It is believed that villagers near Ramky’s Vizag pharma city have been complaining that the units there pollute air, affecting their health. In response, the district administration swung into action to verify the veracity of their allegations. According to sources, the APPCB, acting on the district administration’s request, conducted a study and confirmed air pollution. This led to immediate closure notices for five units (belonging to Mylan, Vegesna Laboratories, Actus Pharma, Vijay Organics and Acacia Life Sciences, respectively).

The Andhra Pradesh Pollution Control Board (APPCB) has issued closure notices to 12 bulk drug units located in Hyderabad while directing their managements to stop all the industrial activities by July 23, 2012. Of the 12 bulk drug manufacturing units currently under the PCB axe, two units belong to Aurobindo Pharma while four units are of Hetero Drugs Limited.

The units involving other companies are Crix Pharmaceuticals, Covalent Laboratories, Divis Pharmaceuticals, Krishna Pharmaceuticals, Innogent Laboratories and SMS Pharma Limited.

In a press release, the board said that these units were asked to close down under the Water & Air Acts in the interest of protecting public health and environment. “After detailed discussions, the board is of the firm opinion that certain industries are violating the orders of the Supreme Court of India and the ban notification issued by the Andhra Pradesh government, among others,” the press release said.

 
( source:   news  papers and  press releases)

Sunday, May 27, 2012

Another Block buster bites the dust

Yet another milestone on pharma's journey away from the mega blockbuster era: Plavix (the world's second-best-selling medicine) goes off patent. And unlike Pfizer BMS plans to back off Plavix marketing immediately. Thanks to the monopoly Plavix enjoyed, USD 9 Billion on its peak and it brought in $6.6 billion in net U.S. sales last year and the drug has generated an estimated $42.8 billion for the company during its 15 years on the market.

FDA said it gave seven companies permission to sell generic Plavix or clopidogrel in the standard 75-milligram dose. According to the FDA, 75-milligram generic Plavix can now be sold by Apotex Corp., Aurobindo Pharma, Mylan Pharmaceuticals, Roxanne Laboratories, Sun Pharma, Teva Pharmaceuticals and Torrent Pharmaceuticals.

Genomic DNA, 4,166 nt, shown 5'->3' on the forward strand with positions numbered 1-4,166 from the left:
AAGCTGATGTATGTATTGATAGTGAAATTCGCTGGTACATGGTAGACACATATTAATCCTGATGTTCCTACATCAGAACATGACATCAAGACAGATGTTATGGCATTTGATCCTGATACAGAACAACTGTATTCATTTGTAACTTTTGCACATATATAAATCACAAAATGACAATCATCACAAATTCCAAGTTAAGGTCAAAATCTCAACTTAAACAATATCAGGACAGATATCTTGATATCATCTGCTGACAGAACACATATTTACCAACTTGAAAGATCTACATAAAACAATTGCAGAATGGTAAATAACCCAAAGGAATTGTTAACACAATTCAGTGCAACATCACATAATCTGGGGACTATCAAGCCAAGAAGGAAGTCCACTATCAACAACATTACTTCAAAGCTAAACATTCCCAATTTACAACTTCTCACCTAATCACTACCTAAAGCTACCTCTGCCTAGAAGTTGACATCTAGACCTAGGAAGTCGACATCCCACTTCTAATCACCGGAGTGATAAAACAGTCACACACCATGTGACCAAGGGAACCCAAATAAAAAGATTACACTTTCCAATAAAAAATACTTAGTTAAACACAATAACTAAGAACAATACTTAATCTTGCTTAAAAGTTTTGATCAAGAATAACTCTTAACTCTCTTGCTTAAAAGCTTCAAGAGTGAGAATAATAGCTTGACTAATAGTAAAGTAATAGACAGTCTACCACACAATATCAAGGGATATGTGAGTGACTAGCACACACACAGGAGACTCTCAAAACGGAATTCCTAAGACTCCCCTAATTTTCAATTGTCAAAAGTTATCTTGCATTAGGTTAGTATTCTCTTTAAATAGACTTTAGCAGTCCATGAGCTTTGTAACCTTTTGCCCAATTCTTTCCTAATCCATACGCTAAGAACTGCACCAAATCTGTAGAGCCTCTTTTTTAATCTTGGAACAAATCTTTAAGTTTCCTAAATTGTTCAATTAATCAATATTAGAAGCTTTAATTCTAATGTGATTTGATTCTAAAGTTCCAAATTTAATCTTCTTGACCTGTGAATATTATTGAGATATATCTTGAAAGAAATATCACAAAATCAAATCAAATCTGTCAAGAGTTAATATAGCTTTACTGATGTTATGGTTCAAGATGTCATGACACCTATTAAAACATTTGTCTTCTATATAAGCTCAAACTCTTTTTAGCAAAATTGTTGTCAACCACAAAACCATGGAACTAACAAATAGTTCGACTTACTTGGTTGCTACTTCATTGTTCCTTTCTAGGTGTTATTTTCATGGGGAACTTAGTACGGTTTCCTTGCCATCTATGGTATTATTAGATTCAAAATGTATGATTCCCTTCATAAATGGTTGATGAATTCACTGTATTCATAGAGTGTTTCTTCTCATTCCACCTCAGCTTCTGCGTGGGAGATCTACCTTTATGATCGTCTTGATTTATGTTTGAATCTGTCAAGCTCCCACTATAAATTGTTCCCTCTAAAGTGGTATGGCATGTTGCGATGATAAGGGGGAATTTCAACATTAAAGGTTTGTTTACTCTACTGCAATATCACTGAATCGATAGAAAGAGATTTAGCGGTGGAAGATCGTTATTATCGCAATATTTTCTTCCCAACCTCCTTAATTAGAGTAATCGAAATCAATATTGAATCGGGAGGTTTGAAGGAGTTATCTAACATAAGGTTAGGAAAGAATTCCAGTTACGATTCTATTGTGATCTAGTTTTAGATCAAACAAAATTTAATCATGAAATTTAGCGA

The larger dose of 300 mg will be sold by Dr. Reddy's Laboratories, Gate Pharmaceuticals, Mylan and Teva.

India To Probe Alleged Irregularities Within Drug Regulator

The government of India announced an inquiry on the functioning of the main drug regulator, after a parliamentary report exposed dysfunction within the agency and serious irregularities in the drug approval process.

The government said in a statement that it had appointed three experts to look at the scientific basis of approving new drugs without clinical trials and recommend ways of improving the procedures of the Central Drugs Standard Control Organisation (CDSCO).The parliamentary panel accused some officials of the CDSCO of colluding with multinational and Indian drug firms to bypass normal approval procedures.


(Reuters)

Friday, May 11, 2012

Indian Rupee sliding.....

Rupee is under serious pressure.  Dropped from Rs 44 for a dollar in August 2011 to almost 55 in early May 2012 especially the rate of fall , after a pulling back above the Rs 49 mark during Jan-March 2012. The slide perhaps contributed to S& P decision to downgrade India’s outlook and current balance of payment situation. The Current account deficit likely to hit more than 4% of GDP and a worsening trade gap complicating the situation further. The trade gap likely to widen further as one of the biggest forex earner, the IT industry seems to be loosing its shine.